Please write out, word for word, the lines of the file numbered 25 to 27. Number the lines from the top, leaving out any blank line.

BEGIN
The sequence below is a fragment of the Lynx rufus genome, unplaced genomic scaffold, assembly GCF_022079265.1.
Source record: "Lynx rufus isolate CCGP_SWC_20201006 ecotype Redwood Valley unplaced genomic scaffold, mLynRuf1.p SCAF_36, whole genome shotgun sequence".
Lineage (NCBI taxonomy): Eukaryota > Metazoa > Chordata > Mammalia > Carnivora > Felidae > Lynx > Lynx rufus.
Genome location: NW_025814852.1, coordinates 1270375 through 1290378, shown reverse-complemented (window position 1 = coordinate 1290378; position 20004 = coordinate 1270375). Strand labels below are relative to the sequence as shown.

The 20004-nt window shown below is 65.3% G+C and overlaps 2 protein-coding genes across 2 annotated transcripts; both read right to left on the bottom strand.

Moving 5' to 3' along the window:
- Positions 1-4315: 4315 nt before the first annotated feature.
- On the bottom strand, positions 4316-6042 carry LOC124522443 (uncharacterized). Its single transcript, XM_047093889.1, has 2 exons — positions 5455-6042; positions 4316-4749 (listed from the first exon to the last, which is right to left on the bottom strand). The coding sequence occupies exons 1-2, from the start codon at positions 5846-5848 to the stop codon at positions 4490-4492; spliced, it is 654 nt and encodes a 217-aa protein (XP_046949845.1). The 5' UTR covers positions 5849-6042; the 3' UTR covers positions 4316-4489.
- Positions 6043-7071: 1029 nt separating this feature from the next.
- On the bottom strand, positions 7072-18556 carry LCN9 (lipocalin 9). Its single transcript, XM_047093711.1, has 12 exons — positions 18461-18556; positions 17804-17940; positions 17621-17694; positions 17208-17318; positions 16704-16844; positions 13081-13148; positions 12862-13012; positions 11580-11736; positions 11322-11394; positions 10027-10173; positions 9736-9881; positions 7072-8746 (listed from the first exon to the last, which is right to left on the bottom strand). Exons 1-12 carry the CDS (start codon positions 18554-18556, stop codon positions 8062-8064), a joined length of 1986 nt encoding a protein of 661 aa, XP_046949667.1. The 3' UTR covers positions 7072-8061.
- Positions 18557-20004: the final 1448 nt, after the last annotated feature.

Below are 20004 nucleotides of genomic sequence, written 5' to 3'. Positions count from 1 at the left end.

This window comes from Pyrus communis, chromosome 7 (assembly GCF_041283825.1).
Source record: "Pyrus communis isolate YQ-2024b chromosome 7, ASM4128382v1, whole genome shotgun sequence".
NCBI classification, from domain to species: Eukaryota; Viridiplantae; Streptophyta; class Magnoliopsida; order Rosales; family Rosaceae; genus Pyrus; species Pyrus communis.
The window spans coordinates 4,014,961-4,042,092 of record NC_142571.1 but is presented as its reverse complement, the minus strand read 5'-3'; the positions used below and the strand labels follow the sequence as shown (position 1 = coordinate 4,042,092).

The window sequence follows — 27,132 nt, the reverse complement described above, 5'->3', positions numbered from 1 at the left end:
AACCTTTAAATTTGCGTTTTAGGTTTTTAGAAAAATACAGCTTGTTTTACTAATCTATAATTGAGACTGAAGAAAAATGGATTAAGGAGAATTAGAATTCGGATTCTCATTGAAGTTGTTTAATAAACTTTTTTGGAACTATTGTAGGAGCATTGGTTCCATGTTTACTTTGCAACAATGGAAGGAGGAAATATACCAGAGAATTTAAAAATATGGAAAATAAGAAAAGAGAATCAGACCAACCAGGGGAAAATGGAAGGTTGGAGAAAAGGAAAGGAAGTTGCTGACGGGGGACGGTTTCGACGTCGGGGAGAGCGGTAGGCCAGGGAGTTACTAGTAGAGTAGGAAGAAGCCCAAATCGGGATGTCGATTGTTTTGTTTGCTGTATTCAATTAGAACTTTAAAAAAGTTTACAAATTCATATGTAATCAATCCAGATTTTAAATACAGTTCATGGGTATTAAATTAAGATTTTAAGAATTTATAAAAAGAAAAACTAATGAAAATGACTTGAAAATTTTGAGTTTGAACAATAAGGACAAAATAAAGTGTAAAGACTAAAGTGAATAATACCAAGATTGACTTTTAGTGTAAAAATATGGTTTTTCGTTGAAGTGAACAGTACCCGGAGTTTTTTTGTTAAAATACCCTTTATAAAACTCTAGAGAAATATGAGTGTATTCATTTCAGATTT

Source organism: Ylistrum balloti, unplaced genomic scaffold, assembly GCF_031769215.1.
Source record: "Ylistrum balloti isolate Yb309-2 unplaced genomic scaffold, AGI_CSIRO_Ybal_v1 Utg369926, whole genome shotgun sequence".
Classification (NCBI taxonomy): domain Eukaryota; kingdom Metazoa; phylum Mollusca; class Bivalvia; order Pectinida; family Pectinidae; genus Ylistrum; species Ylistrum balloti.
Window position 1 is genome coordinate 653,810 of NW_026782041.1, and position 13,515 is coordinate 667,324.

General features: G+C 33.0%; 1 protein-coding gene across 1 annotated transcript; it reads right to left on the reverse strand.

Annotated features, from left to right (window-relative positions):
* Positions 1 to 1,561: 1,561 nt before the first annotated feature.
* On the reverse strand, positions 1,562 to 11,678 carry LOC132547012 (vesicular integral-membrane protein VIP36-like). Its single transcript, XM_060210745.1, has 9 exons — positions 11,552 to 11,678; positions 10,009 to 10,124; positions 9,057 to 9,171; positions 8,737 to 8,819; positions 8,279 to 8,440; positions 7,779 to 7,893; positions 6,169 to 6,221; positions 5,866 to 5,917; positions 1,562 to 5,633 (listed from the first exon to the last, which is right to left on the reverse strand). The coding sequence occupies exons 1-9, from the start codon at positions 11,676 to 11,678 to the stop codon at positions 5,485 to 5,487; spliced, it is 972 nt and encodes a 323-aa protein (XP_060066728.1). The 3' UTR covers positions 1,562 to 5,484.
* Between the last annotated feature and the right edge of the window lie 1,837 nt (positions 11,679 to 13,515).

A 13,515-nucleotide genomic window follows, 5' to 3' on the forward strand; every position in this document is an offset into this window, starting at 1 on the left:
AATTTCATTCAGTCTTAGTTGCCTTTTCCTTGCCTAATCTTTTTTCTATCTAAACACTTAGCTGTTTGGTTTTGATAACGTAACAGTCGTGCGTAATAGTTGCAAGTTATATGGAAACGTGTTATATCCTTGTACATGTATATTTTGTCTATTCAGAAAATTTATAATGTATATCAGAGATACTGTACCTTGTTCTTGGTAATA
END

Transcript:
* Positions 1 to 1,561: 1,561 nt before the first annotated feature.
* On the reverse strand, positions 1,562 to 11,678 carry LOC132547012 (vesicular integral-membrane protein VIP36-like). Its single transcript, XM_060210745.1, has 9 exons — positions 11,552 to 11,678; positions 10,009 to 10,124; positions 9,057 to 9,171; positions 8,737 to 8,819; positions 8,279 to 8,440; positions 7,779 to 7,893; positions 6,169 to 6,221; positions 5,866 to 5,917; positions 1,562 to 5,633 (listed from the first exon to the last, which is right to left on the reverse strand). The coding sequence occupies exons 1-9, from the start codon at positions 11,676 to 11,678 to the stop codon at positions 5,485 to 5,487; spliced, it is 972 nt and encodes a 323-aa protein (XP_060066728.1). The 3' UTR covers positions 1,562 to 5,484.
* Between the last annotated feature and the right edge of the window lie 1,837 nt (positions 11,679 to 13,515).